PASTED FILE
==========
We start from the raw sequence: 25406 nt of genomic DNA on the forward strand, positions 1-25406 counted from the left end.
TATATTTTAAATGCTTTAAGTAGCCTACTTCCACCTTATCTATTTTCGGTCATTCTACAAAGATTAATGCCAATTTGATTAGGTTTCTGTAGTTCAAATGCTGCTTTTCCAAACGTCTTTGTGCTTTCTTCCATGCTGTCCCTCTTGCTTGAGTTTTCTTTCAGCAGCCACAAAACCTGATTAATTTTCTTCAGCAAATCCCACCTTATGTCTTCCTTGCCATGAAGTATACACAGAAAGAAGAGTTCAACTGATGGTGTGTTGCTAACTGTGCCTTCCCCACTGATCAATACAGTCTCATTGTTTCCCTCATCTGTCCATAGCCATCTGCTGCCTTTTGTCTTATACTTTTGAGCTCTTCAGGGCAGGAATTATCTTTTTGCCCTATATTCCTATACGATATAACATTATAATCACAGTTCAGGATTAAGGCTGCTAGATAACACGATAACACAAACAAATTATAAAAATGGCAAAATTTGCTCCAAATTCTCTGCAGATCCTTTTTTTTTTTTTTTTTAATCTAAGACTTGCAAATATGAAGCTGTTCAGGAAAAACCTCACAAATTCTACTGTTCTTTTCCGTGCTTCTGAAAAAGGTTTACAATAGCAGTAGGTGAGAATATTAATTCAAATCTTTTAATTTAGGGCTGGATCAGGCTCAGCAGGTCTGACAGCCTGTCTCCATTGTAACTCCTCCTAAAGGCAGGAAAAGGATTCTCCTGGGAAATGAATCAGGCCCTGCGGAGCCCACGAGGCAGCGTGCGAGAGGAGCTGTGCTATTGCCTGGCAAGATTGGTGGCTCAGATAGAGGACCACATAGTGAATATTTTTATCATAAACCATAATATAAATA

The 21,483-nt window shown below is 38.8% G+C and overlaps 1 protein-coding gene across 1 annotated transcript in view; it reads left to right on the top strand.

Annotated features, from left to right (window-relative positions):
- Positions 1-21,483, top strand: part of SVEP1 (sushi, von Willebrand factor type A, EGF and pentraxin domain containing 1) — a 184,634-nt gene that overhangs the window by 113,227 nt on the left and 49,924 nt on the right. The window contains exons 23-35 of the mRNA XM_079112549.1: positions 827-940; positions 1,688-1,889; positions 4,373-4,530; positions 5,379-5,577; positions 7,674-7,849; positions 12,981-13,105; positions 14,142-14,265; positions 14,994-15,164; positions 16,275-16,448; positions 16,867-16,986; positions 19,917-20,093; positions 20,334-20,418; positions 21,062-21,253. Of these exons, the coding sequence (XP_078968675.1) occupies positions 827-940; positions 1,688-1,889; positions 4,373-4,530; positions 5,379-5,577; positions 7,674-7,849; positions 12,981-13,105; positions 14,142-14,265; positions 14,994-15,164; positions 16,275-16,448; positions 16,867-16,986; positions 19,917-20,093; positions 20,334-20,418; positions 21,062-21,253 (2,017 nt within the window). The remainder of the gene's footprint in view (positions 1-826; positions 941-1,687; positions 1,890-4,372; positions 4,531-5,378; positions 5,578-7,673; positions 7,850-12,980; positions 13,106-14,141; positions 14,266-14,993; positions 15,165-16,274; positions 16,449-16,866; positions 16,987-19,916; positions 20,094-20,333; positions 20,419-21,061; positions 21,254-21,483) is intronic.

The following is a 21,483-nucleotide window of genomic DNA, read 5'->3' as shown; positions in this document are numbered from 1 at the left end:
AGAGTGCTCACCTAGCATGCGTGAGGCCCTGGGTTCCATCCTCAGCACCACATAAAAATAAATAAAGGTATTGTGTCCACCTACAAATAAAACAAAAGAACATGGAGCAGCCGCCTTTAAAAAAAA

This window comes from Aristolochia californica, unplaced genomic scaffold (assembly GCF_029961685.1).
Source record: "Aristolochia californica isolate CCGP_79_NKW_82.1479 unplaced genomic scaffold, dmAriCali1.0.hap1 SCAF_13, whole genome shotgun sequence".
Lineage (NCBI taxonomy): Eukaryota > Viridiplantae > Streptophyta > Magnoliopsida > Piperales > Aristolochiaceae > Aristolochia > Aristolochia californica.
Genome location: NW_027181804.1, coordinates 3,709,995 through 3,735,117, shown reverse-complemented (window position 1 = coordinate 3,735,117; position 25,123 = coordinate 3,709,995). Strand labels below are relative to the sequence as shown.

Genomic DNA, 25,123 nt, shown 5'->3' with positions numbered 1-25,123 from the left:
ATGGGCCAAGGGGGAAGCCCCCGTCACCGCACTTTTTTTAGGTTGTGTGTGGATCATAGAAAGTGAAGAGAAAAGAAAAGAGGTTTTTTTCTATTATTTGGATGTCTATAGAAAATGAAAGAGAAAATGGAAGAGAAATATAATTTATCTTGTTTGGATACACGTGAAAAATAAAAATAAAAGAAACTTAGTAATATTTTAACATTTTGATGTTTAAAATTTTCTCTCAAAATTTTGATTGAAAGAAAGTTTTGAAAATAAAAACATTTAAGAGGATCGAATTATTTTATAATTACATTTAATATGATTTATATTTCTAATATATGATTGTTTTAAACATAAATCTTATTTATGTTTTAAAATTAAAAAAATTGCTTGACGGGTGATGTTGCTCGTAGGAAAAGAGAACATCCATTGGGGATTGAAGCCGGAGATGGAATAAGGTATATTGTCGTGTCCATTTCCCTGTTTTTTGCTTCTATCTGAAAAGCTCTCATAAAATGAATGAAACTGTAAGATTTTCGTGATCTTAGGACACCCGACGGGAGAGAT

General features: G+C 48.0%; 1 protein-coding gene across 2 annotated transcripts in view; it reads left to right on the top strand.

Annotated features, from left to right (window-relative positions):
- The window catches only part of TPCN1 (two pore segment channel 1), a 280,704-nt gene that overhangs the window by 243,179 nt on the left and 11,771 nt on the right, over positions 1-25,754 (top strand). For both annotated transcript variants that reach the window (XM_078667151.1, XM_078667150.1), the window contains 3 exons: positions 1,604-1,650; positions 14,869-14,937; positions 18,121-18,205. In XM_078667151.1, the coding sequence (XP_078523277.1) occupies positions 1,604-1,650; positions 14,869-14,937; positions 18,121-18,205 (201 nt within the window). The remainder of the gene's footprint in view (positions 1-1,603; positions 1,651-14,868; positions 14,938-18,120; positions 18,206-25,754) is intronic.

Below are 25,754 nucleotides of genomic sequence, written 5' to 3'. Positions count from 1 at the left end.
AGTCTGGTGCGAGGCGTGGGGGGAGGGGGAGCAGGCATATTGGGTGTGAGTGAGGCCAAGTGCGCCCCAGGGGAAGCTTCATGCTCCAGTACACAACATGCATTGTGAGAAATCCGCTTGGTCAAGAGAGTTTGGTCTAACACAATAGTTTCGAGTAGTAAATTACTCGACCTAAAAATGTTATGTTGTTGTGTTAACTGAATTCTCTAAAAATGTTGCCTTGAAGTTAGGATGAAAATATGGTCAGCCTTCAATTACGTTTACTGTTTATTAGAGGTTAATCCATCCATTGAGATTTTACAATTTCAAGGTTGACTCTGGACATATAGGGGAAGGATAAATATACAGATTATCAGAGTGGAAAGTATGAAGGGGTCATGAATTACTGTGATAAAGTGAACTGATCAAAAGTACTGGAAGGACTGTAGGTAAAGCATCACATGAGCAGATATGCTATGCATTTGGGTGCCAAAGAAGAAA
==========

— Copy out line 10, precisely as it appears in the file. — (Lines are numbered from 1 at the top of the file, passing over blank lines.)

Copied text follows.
Lineage (NCBI taxonomy): Eukaryota > Viridiplantae > Streptophyta > Magnoliopsida > Piperales > Aristolochiaceae > Aristolochia > Aristolochia californica.